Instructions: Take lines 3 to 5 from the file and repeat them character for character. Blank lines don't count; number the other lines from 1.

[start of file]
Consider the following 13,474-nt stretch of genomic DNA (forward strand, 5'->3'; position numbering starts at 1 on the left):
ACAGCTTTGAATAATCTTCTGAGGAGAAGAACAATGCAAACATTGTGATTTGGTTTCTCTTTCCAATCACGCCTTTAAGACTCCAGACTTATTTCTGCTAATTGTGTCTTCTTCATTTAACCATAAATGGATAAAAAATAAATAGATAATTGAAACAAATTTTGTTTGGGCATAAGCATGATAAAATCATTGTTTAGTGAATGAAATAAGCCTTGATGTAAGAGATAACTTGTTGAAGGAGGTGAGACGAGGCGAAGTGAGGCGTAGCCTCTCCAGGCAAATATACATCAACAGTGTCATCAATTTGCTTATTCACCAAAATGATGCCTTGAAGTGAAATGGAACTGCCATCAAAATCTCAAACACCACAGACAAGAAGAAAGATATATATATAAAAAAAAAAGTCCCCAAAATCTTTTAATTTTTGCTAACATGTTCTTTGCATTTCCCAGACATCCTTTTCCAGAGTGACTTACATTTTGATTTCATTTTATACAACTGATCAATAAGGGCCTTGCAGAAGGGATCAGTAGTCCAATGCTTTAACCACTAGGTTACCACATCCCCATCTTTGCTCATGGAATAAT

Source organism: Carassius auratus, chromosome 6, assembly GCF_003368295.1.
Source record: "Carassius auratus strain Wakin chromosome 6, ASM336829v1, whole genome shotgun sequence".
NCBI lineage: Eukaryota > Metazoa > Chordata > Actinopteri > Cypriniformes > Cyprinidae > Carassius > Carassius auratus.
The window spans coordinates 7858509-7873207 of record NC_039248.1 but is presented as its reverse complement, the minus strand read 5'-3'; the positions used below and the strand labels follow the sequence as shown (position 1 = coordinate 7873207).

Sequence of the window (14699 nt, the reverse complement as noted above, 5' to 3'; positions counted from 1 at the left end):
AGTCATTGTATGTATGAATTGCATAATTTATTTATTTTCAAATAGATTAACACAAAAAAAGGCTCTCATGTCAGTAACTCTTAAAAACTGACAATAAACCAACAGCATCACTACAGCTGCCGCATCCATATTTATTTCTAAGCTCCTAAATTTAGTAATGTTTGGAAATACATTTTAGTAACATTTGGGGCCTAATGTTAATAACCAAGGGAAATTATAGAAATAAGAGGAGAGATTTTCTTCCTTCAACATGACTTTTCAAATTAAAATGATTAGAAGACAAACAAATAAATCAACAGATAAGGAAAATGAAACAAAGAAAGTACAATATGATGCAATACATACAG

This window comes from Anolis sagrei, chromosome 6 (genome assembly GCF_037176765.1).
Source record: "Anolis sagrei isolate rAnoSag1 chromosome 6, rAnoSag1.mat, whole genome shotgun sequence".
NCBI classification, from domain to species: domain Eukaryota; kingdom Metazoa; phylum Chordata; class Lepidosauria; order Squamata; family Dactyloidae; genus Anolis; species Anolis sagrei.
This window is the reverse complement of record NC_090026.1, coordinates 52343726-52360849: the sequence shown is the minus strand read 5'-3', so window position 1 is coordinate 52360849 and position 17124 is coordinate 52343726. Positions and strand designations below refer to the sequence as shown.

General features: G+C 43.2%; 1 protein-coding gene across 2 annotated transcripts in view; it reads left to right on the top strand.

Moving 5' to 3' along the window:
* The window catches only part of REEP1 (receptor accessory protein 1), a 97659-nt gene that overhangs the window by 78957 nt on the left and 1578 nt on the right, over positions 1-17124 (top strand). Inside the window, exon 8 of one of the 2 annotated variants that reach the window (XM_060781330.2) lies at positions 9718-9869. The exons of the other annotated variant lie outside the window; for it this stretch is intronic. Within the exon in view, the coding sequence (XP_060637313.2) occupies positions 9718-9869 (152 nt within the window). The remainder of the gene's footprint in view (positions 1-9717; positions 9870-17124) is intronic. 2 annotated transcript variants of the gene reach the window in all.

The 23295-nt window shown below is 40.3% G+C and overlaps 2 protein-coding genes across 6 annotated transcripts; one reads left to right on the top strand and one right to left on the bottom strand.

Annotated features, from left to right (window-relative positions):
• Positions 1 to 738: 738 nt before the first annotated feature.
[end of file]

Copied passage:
Source organism: Carassius auratus, chromosome 6, assembly GCF_003368295.1.
Source record: "Carassius auratus strain Wakin chromosome 6, ASM336829v1, whole genome shotgun sequence".
NCBI lineage: Eukaryota > Metazoa > Chordata > Actinopteri > Cypriniformes > Cyprinidae > Carassius > Carassius auratus.